Recurve Duck Hunting by John Zelko

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We first started shooting Tribe bows in the spring of 2016 when we received our Game Hunter bowfishing recurves. We spent the whole summer on the rivers and bays shooting fish all over the East Coast. We were not sure how well we would do with these new bows, but much to our surprise we started slammimg fish right off the bat. We shot fish the size of little suckers all the way up to 80-lb sting rays and were amazed at the bows' ability to work on all the species we were shooting.

The bows stood up all summer to all the huge fish, tournaments, being bounced around in the boat and being drenched in salt water. I hated having to put them away for the season till the weather and water warmed back up in the spring. There has to be something that we can keep busy with our Tribe bows over the winter. Well it hit me when my son started talking alot of crap about how he can hit anything. Little did he know i would take that bet to see who the better shot was.

What was I going to do to prove him wrong? Well, we came up with shooting geese with our bowfishing recurves. Why not take it to the next level and chase some ducks? We have an early duck season here in Pennsylvania for a week in October. We were limiting out with the shotguns so why not try it.

It was Tuesday afternoon and I only had a half day of work so I decided to head to the little creek where I grew up that held a lot of woodies this time  of year. I had a small island where I liked to sit in the weeds and catch the ducks coming upstream. The creek is only 20 yards long so there is no chance of them not seeing me.  I waded down the creek to my spot where I got set up and comfortable, where after about 15 minutes I missed a few wood duck calls. It took awhile but heading closer to dark they began to fly.

It was perfect. They flew right up the creek and into my decoys. I was poised and ready as the first pair came straight at me, and I pulled up and let it fly. Those little buggers are fast, and I think the arrow flew  about a foot behind them. This went on through six different groups. I was always one step behind. So how the heck was I going to hit them? I had already lost two arrows and broke one. Graphite arrows where definently not what I wanted, but I didn't have time to get some flu flu arrows.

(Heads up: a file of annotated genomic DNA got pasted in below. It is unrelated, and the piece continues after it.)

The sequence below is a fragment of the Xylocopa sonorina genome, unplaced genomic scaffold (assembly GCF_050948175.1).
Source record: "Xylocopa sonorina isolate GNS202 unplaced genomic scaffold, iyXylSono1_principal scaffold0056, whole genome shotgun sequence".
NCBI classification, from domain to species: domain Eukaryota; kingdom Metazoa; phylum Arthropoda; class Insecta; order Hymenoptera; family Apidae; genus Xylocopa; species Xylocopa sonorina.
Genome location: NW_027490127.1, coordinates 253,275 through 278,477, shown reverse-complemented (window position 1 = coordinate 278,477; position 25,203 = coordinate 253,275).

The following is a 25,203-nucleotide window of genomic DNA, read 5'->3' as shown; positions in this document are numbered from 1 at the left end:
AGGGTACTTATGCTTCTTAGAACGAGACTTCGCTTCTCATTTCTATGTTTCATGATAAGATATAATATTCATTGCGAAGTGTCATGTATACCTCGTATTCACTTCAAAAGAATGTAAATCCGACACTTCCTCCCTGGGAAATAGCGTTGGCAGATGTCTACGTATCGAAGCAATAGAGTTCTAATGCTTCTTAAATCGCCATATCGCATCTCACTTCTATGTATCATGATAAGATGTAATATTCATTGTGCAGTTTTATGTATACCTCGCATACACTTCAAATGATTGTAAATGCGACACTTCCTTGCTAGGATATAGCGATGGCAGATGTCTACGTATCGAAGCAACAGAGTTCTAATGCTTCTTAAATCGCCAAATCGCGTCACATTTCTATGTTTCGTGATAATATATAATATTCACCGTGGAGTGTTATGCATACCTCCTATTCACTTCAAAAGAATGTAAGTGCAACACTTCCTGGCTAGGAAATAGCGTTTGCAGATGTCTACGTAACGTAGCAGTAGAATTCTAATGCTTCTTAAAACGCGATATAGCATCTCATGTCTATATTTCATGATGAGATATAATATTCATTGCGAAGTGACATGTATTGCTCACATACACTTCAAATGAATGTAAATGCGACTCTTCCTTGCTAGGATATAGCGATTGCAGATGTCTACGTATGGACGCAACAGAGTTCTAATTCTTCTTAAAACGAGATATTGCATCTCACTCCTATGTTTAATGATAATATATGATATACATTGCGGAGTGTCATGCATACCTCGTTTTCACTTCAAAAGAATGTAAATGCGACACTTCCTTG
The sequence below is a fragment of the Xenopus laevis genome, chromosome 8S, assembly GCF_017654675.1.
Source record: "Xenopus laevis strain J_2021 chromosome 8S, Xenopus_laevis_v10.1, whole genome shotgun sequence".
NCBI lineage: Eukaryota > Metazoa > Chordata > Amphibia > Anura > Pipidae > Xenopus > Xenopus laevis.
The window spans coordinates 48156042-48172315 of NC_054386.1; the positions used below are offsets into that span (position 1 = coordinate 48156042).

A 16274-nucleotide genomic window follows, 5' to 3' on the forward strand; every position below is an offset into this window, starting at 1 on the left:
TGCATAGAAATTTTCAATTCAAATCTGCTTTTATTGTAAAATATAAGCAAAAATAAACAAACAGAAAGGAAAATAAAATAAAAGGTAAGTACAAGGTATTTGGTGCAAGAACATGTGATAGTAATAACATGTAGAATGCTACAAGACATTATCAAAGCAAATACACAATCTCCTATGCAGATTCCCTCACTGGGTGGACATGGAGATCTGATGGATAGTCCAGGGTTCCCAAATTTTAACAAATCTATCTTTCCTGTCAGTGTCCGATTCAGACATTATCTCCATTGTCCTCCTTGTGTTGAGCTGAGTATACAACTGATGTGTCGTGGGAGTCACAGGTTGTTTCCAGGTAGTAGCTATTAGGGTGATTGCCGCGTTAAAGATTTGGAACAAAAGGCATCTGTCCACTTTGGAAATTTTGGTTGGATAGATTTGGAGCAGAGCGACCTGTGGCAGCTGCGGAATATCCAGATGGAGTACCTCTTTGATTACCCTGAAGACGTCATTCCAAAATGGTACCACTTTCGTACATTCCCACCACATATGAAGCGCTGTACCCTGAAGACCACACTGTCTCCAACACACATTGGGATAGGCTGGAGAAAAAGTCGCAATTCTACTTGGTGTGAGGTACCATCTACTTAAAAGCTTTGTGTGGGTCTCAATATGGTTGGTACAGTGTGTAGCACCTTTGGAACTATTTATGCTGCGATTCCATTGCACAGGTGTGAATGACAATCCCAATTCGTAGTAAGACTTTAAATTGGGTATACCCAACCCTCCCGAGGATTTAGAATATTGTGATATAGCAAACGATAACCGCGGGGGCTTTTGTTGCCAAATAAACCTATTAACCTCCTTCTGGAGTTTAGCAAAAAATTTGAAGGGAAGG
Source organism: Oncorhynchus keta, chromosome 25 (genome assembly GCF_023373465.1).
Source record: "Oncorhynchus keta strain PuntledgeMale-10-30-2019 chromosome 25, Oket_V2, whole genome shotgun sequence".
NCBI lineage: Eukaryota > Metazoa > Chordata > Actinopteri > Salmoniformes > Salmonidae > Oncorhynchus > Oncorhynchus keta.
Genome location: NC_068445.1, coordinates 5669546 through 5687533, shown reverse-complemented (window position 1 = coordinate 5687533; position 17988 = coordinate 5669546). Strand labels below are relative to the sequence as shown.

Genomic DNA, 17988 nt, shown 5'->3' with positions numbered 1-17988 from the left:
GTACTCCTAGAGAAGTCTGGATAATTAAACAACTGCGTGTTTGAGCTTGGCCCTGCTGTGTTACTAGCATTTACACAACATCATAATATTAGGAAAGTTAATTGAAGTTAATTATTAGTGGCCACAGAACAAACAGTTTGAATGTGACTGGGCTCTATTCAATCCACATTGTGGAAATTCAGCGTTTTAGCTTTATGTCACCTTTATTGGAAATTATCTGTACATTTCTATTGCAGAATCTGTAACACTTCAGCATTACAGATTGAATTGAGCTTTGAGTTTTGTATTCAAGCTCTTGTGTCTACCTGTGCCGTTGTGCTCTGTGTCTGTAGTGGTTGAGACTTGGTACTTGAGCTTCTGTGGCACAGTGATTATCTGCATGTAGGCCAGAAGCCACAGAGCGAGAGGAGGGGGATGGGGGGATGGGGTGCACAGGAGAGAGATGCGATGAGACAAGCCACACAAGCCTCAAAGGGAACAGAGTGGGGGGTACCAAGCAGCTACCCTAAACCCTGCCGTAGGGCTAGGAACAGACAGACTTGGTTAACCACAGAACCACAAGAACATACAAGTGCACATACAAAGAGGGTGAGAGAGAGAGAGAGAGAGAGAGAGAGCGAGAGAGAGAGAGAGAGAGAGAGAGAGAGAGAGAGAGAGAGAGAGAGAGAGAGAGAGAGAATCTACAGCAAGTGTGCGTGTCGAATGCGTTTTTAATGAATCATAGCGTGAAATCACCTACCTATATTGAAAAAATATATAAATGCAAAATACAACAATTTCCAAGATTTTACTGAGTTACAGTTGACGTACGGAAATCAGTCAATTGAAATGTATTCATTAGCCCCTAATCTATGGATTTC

Finally I was starting to get frustrated and decided to change my strategy and let them land in the decoys. It was getting dark and I was running out of time and figured it was to late. Luckily I had one lone bird come in about 15 minutes before the end of shooting time. It was perfect. It landed maybe 10 yards from where I was sitting. I didn't waste any time. I pulled up and as it began to take off I hit him right in the side. I could not belive it. I was so pumped, but it wasn't over yet. The bird began to flop across the water but there was no way he was getting away. I jumped up and tore off into the water, tripping over some rocks and getting a face full of water and wet sleeves.

I caught up to to my beautiful woody in a split second, even though it felt like an eternity. I grabbed the bird and quickly dispatched the bird. I knew I had finally succeeded. This was a beautiful male wood duck that just had to go on the wall because of how I shot it. I could not wait to get home to show John, who is the king of the bow was in our house. I finally got home to show John my kill, so I could brag. He did not know what to say but made sure to tell me it was easy and he would show me. His little brother and I gave it to him all night and, needless to say, he still has not gotten his duck. I have not had a chance to try again but we do have plans to try for geese. The Tribe recurves are definitely for land and water. I am glad the hardcore family is part of the Tribe family. We will never be able to replace all the fun and experiences we have had over the past year.  Next year will be even bigger for us and Tribe.

 

 

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